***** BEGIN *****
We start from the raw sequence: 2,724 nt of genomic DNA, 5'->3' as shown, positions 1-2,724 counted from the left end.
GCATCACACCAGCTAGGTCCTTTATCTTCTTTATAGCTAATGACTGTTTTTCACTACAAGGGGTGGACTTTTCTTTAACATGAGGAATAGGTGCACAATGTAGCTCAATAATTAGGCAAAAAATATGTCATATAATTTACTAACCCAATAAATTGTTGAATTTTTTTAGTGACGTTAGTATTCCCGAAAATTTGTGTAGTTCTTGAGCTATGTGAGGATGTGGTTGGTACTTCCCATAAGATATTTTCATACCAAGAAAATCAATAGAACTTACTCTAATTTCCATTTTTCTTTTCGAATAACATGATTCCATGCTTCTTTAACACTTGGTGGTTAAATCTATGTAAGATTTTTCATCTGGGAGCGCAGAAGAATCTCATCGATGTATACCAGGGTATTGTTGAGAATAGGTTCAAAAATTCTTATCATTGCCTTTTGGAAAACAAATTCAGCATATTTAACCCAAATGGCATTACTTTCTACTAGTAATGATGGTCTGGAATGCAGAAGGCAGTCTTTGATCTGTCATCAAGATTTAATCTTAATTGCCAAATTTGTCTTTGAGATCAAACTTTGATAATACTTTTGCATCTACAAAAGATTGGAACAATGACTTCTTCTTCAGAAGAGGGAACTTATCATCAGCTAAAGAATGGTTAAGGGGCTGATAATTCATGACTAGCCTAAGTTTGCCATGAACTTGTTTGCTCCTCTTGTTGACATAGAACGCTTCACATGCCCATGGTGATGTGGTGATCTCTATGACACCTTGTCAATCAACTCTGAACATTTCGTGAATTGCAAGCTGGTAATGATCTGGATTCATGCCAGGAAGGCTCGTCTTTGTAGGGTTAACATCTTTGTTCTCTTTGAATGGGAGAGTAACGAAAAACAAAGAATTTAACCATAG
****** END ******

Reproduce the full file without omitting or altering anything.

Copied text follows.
We start from the raw sequence: 2,724 nt of genomic DNA, 5'->3' as shown, positions 1-2,724 counted from the left end.
GCATCACACCAGCTAGGTCCTTTATCTTCTTTATAGCTAATGACTGTTTTTCACTACAAGGGGTGGACTTTTCTTTAACATGAGGAATAGGTGCACAATGTAGCTCAATAATTAGGCAAAAAATATGTCATATAATTTACTAACCCAATAAATTGTTGAATTTTTTTAGTGACGTTAGTATTCCCGAAAATTTGTGTAGTTCTTGAGCTATGTGAGGATGTGGTTGGTACTTCCCATAAGATATTTTCATACCAAGAAAATCAATAGAACTTACTCTAATTTCCATTTTTCTTTTCGAATAACATGATTCCATGCTTCTTTAACACTTGGTGGTTAAATCTATGTAAGATTTTTCATCTGGGAGCGCAGAAGAATCTCATCGATGTATACCAGGGTATTGTTGAGAATAGGTTCAAAAATTCTTATCATTGCCTTTTGGAAAACAAATTCAGCATATTTAACCCAAATGGCATTACTTTCTACTAGTAATGATGGTCTGGAATGCAGAAGGCAGTCTTTGATCTGTCATCAAGATTTAATCTTAATTGCCAAATTTGTCTTTGAGATCAAACTTTGATAATACTTTTGCATCTACAAAAGATTGGAACAATGACTTCTTCTTCAGAAGAGGGAACTTATCATCAGCTAAAGAATGGTTAAGGGGCTGATAATTCATGACTAGCCTAAGTTTGCCATGAACTTGTTTGCTCCTCTTGTTGACATAGAACGCTTCACATGCCCATGGTGATGTGGTGATCTCTATGACACCTTGTCAATCAACTCTGAACATTTCGTGAATTGCAAGCTGGTAATGATCTGGATTCATGCCAGGAAGGCTCGTCTTTGTAGGGTTAACATCTTTGTTCTCTTTGAATGGGAGAGTAACGAAAAACAAAGAATTTAACCATAG